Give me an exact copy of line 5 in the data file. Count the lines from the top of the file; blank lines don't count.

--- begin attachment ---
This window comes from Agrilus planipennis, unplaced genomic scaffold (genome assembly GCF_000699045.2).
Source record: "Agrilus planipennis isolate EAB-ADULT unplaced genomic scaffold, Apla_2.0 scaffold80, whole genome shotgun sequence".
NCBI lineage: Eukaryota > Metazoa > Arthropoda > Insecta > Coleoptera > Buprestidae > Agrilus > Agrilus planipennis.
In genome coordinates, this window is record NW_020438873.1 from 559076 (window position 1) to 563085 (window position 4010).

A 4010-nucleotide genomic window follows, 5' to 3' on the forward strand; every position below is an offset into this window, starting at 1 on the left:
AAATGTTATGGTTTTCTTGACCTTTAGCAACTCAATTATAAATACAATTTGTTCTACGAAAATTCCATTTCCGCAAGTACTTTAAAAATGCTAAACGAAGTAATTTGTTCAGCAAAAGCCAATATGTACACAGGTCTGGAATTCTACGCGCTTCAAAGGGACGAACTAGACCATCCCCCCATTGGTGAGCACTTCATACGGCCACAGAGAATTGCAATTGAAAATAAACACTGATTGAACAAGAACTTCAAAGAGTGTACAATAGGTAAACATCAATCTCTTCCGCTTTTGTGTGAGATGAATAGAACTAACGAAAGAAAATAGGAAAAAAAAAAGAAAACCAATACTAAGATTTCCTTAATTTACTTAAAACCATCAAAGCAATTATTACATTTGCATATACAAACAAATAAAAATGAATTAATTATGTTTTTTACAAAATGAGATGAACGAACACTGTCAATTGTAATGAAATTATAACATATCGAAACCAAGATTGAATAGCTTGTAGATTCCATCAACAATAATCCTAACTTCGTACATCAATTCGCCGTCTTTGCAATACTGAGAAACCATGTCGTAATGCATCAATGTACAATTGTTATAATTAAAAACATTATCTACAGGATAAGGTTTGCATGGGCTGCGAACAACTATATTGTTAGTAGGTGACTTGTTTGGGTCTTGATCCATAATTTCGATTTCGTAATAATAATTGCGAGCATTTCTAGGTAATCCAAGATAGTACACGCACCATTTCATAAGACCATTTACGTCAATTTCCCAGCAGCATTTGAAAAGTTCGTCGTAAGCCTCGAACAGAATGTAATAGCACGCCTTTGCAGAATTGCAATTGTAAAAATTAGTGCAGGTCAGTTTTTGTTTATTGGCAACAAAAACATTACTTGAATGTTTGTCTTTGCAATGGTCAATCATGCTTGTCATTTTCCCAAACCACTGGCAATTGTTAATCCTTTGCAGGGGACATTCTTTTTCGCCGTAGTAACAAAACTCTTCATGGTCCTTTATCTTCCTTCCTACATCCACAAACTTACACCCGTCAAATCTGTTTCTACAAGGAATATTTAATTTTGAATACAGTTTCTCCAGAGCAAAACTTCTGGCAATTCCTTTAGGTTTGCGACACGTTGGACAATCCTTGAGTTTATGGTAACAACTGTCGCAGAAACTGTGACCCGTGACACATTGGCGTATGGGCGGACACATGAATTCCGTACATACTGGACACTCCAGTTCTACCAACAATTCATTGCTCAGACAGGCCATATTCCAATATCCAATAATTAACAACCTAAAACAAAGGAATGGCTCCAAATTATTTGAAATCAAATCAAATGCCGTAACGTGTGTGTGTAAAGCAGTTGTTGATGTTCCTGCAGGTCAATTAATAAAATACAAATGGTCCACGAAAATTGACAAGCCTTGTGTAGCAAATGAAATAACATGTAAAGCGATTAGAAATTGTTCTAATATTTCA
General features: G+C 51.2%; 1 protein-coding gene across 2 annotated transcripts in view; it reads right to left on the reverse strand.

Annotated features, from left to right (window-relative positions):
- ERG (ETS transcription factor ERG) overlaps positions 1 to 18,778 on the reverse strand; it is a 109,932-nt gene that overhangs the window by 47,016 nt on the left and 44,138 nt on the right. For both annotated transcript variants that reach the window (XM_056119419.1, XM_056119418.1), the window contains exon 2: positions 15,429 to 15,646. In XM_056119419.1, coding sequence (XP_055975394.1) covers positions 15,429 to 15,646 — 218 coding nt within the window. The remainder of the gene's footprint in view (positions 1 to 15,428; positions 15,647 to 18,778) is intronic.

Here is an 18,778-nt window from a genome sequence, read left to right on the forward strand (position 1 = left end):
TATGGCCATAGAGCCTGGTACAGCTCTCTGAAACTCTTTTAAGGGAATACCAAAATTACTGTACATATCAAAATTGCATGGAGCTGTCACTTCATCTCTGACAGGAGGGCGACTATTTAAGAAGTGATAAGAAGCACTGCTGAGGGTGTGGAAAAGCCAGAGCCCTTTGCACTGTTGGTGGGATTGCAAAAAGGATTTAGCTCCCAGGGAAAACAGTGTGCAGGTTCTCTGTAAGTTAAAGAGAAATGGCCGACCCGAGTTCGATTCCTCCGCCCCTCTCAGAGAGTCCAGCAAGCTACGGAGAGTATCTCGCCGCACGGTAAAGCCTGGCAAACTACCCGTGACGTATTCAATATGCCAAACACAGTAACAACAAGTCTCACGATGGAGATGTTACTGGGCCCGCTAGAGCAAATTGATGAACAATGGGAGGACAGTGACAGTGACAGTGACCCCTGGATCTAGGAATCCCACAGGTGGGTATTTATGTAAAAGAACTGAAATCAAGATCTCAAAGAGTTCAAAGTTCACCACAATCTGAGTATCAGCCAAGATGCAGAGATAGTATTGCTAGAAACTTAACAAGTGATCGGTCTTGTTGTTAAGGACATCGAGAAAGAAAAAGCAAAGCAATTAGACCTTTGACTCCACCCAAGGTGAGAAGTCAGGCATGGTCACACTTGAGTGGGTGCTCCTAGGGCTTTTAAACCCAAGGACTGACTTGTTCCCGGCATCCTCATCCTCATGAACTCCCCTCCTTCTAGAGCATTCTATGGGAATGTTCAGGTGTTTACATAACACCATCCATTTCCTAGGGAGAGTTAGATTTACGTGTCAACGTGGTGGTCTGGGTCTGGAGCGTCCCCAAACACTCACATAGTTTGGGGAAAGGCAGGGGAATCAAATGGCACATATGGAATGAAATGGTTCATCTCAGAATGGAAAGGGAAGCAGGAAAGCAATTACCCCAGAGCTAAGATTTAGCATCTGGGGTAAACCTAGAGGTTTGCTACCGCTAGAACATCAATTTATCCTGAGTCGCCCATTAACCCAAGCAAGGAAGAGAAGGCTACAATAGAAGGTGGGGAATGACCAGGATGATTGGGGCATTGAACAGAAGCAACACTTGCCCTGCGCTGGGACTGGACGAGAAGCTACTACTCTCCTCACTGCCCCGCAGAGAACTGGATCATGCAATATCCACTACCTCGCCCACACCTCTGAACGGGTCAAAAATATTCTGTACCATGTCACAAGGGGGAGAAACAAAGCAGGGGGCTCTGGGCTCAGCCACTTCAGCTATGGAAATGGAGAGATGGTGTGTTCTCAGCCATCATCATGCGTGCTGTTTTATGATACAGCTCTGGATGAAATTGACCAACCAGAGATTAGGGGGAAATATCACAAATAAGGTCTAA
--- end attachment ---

A 4010-nucleotide genomic window follows, 5' to 3' on the forward strand; every position below is an offset into this window, starting at 1 on the left: